The study will track more than 12,000 students and their close contacts at 20 different universities. Close contacts will be expected to swab their noses daily for two weeks, provide multiple blood samples and answer weekly questionnaires.
University of Wisconsin School of Medicine and Public Health associate professor and faculty director Ajay Sethi was not surprised upon hearing about the studies, as researchers have considered such studies for some time.
“It affords an opportunity to do research, watching how the virus spreads between people, without the worry that individuals who are being observed are at a risk for severe COVID, making it amenable to research,” Sethi said.
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Despite being in support of the study, Sethi does not believe its results will have much of an impact on the plans to reopen UW for the fall semester. Rather, the study will simply complement what is already known about the vaccine’s effectiveness.
Every vaccine works differently and the study will only be conducted with the Moderna vaccine, so the conclusions of the study cannot be broadly applied to the other vaccines, according to Sethi. For example, the Johnson & Johnson vaccine, which is not an mRNA vaccine and is only one dose, may yield different results in a transmission study.
UW Department of Life Sciences Communication Chair Dominique Brossard noted this new government study may have no implications for areas with high rates of vaccinated people, as the premise of the study to some extent is there would be many unvaccinated citizens.
“I think we should remember that people are getting vaccinated in Wisconsin, and in Dane County, and that’s being backed by the latest numbers which are very encouraging … which this study fails to point,” Brossard said.
Brossard said the study is predicated on low vaccination rates, an issue Wisconsin is not facing thus far. Brossard said it wouldn’t really matter if vaccinated people can still transmit COVID-19 post-vaccination if people are immune from the virus in the first place as a result of being vaccinated.
If the study shows the Moderna vaccine doesn’t prevent spread, it would contradict everything scientists currently know about the vaccines, according to Sethi.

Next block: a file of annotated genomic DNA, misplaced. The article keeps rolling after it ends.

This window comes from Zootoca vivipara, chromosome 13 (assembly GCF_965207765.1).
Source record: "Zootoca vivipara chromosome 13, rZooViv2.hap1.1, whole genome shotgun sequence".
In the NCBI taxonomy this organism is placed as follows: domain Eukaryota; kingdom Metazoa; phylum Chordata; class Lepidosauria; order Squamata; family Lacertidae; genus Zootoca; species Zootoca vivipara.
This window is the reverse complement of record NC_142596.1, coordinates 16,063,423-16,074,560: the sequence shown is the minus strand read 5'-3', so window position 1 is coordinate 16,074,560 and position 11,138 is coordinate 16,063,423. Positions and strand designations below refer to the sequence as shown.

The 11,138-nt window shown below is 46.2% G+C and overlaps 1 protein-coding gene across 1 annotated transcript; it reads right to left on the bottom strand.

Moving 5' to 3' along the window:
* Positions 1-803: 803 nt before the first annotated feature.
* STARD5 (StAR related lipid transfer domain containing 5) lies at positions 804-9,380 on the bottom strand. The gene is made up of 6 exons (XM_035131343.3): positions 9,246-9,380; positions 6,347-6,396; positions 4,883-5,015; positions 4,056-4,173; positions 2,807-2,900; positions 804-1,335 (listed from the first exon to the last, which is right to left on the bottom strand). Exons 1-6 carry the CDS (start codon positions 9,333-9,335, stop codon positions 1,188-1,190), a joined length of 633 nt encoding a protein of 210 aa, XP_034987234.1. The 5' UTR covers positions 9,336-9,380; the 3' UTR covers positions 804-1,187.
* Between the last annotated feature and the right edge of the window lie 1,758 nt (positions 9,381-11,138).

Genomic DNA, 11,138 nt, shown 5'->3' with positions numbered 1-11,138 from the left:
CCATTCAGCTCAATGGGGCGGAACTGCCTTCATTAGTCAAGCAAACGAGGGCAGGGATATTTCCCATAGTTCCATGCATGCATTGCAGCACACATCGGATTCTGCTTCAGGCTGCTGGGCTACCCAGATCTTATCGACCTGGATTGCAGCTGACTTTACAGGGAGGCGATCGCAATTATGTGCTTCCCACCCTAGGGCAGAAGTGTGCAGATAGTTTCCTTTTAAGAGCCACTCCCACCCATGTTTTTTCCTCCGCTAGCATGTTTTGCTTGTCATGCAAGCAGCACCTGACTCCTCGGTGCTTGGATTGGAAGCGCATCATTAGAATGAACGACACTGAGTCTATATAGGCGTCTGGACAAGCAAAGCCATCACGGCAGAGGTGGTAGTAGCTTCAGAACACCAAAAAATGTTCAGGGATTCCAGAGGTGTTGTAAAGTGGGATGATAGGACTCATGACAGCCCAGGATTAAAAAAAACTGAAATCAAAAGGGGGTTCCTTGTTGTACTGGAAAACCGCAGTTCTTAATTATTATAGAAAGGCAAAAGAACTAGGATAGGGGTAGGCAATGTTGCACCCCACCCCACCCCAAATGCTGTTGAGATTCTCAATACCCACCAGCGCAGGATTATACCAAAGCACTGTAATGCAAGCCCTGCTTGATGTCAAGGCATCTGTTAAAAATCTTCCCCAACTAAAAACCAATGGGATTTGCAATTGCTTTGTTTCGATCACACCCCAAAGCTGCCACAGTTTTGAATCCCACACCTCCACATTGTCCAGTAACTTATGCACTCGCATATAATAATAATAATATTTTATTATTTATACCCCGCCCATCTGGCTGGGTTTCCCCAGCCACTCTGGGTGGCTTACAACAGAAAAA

“From the clinical trials that were conducted to test the efficacy of the vaccines, the studies keep showing that viral loads are lower in [vaccinated] individuals,” Sethi said. “If this study on college students shows something different, that would be very surprising because no studies have gone in that direction yet.”
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Sethi said if vaccines also lower the impact of transmission, this would be an added bonus to their already proven capability of preventing deaths and hospitalizations. Brossard and Sethi both said mass vaccinations are the best way to reach a suitable level of immunity for campuses to reopen.
Recently, several colleges including Northeastern, Rutgers and Cornell announced they will require students to be vaccinated before returning to campus for the fall semester. Cornell President Martha Pollack said this decision was partially due to the expanded vaccine eligibility in New York City.
UW did not make any announcements regarding potentially mandating students be vaccinated. Sethi believes such an initiative would likely not stem from UW faculty, but rather from student advocacy.
“Our goal is to get people vaccinated because they want to get vaccinated,” Sethi said. “If the culture changes, if students advocate for it, who knows where things go, but right now we’re not thinking that.”
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If vaccines are mandated for students returning to campus, the university would need to decide how they are going to check vaccination records to ensure students are actually immune. There is a lot of national discussion about vaccine passports, which is a difficult process to figure out due to complexities with forgeries, according to Sethi.
Currently, the number of vaccinated Wisconsinites is steadily rising. Ultimately, what Wisconsin and the UW campus will look like in the fall depends on the proportion of individuals who are vaccinated, according to Brossard.
“We all miss being able to actually see people’s faces in the classroom and smile and have group discussions and so on,” Brossard said. “The only way we’re going to be able to do that is if people are vaccinated. So, I’m cautiously optimistic.”